Advances in Food Technology and Nutritional Sciences

Open journal

ISSN 2377-8350

Lycopene: Implications for Human Health–A Review

Lynda M. Doyle*

Lynda M. Doyle, MS, MBA

President and CEO, Human Nutrition, Avant Nutrition, LLC, Rockaway, NJ 07866, USA; E-mail:


Carotenoids are naturally occurring, generally fat soluble pigments synthesized by plants, algae, and photosynthetic bacteria. Over 750 carotenoids are found in nature1 and 1,117 are catalogued in the Carotenoids Database.2 Carotenoids are responsible for the yellow, orange, and red colors in nature. Of the 4050 carotenoids found in the human diet, lycopene is among the 6 most common dietary carotenoids, including αcarotene, β-carotene, β-cryptoxanthin, lutein, and zeaxanthin. These are grouped into provitamin A carotenoids (αcarotene, βcarotene, β-cryptoxanthin) and non-provitamin A carotenoids (lycopene, lutein, and zeaxanthin). Lycopene contains 11 conjugated and 2 un conjugated double bonds and undergoes cis-trans isomerization through light, thermal energy and chemical reactions.3

Lycopene is present in orange-red fruits and vegetables, such as tomatoes, papayas, red peppers, pink grapefruit, and watermelons. The highest natural concentration is found in gac fruit, from a tropical vine in Southeast Asia.4 Tomatoes and tomato based products, such as ketchup, tomato juice, tomato paste and tomato sauce, provide at least 80% of dietary lycopene in western countries such as the United States.5,6,7 The average daily consumption of lycopene in the western world is 57 mg.8 Lycopene from highly processed tomatoes is more bioavailable than that from raw tomatoes.9 Cooking and processing help release the lycopene from its plant matrix8 and convert lycopene from its natural straight (trans) structure to a more bioavailable geometric (cis) isomer,10,13  because lycopene is fat soluble, dietary fat improves absorption.14

Since the human body cannot synthesize lycopene, it must be consumed in the diet or taken as a dietary supplement. A significant portion of intact lycopene is absorbed by humans, which circulates through and accumulates in the liver, plasma and other tissues. Lycopene is first emulsified and solubilized into micelles before absorbed into the intestinal mucosa, then transported with other dietary lipids via chylomicrons through the lymphatic system to the blood. Lycopene is the most predominant carotenoid in the plasma15 and concentrates in low density and very low density lipoprotein fractions of serum due to its lipophilic nature.6,16 Lycopene is found in most human tissues with preferential accumulation in the testes, adrenal glands, liver and prostate.15,17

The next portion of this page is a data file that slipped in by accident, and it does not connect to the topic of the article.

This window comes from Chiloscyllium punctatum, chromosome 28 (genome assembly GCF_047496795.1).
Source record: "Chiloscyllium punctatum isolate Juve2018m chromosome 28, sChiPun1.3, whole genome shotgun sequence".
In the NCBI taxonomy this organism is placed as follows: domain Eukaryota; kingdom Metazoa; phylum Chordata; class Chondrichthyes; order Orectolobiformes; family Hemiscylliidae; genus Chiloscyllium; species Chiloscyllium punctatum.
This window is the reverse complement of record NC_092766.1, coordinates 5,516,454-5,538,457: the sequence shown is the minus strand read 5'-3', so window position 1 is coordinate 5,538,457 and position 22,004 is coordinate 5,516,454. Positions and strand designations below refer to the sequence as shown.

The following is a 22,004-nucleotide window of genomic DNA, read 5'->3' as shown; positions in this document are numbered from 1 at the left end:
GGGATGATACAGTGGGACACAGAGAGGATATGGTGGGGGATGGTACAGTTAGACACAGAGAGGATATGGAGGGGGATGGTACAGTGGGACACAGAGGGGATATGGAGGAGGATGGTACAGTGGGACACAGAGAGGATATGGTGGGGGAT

Major health problems nowadays deal with the accumulation of reactive oxygen species (ROS) accompanied with abnormalities, such as inflammation and irregular lipid metabolism, that are the primary risk factor for the increased prevalence of lifestyle metabolic diseases. ROS, also called free radicals, are highly reactive, unstable molecules that contain oxygen, and a buildup of these may cause damage to deoxyribonucleic acid (DNA), ribonucleic acid (RNA), and proteins, and ultimately may cause cell death. With 11 conjugated double bonds, lycopene is one of the most potent antioxidants and free radical scavengers18,23 with stronger antioxidant properties than other serum carotenoids.24,25 Lycopene has the highest singlet oxygen quenching rate of the carotenoids, specifically twice that of βcarotene and 10 times greater than αtocopherol.26,27 By reducing the burden of ROS and oxidative stress, lycopene has been shown to prevent oxidative damage to lipids, proteins and cells.5,28